Hog prices in 2014 have been higher than any previous time. Ron Plain, an agricultural economist with University of Missouri Extension, says prices reached $127 per hundredweight in late March, shattering the old record of $105 set in August 2011.
Plain says the high prices are due in part to a falling supply of competing meats. Beef production is down 5 percent from a year ago. But the main factor driving up hog prices is porcine epidemic diarrhea virus (PEDV).
“Hog slaughter year to date is down 4.4 percent compared to a year ago,” he says. “We’re going to slaughter 5 to 10 million fewer hogs this year because of increased death loss in pigs because of the PED virus.”
However, heavier-weighted hogs going to market have kept pork production from going down too much.
“With 3.3 percent heavier weights per pig, we’re only down 0.9 percent in pork production thus far this year,” Plain says. “Although we expect that will probably get worse as we move through the year, don’t expect a big drop in pork production compared to the decline in hog slaughter.”
The number of PEDV cases reported by the USDA’s National Animal Health Laboratory Network peaked in February. Since hogs go to market at 6 months of age, expectations are that July and August would be the biggest decline in slaughter, but Plain says that may not be the case.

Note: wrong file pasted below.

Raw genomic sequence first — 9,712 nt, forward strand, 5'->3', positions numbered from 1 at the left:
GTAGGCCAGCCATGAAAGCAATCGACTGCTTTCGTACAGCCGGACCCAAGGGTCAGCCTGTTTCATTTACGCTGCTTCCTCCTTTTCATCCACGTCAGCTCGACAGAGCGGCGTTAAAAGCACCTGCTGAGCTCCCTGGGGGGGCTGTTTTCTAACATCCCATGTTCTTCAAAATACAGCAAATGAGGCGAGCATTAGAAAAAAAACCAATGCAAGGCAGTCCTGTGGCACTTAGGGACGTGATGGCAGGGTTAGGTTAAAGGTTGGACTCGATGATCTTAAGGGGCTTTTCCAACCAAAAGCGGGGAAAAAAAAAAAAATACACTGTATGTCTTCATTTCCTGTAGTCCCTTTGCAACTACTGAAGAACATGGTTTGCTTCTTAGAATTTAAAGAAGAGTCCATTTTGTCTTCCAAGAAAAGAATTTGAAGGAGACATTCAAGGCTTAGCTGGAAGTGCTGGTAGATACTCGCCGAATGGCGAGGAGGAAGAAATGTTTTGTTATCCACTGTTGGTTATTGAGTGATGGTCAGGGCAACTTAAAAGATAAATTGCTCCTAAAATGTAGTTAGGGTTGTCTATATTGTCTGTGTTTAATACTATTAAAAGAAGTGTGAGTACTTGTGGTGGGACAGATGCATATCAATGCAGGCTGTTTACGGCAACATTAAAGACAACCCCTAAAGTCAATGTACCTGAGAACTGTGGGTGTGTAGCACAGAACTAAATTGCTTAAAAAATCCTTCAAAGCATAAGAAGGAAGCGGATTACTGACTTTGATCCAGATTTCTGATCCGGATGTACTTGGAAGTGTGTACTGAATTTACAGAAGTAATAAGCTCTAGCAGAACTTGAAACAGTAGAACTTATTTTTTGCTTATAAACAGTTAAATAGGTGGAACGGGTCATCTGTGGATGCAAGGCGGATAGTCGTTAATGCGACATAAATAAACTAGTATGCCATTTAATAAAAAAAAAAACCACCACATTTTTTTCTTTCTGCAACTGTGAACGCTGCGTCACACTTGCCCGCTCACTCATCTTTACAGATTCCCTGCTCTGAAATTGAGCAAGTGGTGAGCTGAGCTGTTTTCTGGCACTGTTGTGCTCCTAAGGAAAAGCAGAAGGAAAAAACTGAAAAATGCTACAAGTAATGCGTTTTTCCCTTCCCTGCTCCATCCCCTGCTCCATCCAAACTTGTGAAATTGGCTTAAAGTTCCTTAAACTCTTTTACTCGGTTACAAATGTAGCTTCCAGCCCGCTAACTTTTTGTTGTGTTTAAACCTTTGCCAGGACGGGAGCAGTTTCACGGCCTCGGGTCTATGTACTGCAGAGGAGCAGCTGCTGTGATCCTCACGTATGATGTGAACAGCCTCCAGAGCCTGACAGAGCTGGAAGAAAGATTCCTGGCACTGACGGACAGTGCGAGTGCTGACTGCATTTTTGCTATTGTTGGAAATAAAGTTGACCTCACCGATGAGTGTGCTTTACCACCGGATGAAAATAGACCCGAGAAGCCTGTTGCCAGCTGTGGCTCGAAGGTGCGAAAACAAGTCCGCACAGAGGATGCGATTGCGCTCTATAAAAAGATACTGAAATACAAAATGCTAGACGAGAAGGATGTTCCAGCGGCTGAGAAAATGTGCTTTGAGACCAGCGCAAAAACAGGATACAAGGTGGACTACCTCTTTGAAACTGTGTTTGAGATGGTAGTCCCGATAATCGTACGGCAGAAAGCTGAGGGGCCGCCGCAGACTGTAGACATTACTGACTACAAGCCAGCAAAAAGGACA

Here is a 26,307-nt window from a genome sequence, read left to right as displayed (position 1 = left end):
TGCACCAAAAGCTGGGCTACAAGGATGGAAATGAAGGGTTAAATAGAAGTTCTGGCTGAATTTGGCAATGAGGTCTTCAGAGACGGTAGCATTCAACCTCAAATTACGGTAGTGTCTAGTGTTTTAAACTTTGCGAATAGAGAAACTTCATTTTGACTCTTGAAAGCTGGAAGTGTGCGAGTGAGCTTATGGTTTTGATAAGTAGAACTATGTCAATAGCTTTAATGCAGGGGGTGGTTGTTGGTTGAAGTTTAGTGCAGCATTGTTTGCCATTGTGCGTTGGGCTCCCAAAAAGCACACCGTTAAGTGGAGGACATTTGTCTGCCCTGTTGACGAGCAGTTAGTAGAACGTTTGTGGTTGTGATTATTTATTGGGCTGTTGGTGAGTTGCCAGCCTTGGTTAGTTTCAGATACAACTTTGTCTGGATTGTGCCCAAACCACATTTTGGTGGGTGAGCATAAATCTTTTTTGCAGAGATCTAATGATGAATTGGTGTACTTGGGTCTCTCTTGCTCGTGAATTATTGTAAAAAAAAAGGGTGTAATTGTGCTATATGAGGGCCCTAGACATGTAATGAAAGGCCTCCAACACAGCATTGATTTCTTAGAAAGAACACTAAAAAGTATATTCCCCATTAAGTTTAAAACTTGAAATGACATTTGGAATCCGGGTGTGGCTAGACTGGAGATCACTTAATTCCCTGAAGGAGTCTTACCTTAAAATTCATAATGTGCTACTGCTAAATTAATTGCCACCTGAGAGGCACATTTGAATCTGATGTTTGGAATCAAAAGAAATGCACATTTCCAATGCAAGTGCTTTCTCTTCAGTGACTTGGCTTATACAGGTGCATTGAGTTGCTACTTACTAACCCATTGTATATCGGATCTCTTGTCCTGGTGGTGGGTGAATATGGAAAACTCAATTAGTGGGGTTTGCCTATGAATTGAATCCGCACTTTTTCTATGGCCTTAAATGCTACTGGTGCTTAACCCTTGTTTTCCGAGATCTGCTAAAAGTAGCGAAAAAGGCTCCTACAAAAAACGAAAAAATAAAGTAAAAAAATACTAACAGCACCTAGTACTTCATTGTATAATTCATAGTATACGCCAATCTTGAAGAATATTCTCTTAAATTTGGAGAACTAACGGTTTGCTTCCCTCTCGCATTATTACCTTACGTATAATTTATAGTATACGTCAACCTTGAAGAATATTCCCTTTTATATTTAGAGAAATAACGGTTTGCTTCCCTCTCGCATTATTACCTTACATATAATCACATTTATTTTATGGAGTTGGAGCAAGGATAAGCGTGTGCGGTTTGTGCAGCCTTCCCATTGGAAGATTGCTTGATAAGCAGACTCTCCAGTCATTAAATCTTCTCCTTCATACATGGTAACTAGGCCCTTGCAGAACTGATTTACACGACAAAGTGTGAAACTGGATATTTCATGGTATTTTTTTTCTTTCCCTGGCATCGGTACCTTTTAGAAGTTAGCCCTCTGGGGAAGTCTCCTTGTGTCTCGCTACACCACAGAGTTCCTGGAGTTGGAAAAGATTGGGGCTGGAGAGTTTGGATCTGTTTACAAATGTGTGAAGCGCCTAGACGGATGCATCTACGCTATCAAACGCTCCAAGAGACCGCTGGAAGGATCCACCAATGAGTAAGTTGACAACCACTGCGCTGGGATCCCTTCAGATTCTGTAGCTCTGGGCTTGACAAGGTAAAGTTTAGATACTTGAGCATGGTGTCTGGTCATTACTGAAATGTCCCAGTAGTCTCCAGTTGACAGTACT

Plain says the USDA Hogs and Pigs Report “seems to imply a more gradual and even loss across the months. It implies that we won’t see a sharp hole in slaughter because of a huge number of pigs lost in the winter, but rather a more even decline over a longer period of time.”
Plain expects hog prices, which have been around $108 per hundredweight recently, to move higher this summer. He doesn’t think prices will break the March record of $127 per hundredweight, but he does expect prices to reach $120 some time in August before dropping off.
“We’ll probably see a fairly sharp drop-off in hog prices as we move into the fall,” Plain says. “With the warmer weather this spring, the number of new cases of PED virus is down quite a bit."
A big question is how long sows that have contracted the disease will remain immune.
PEDV is not fatal for older hogs. Recovered sows can pass on their immunity to baby pigs. If the immunity lasts for the rest of the sow’s life, it would be passed on to her litters and bring PEDV death losses to almost zero.
But Plain says there are increasing indications that recovered sows will not have lifelong immunity, as some sows have broken a second time with PEDV.
“If it turns out that that’s the way it is going to be, then several million extra baby pig deaths due to PEDV may be a number we’ll have to live with again next year,” Plain says.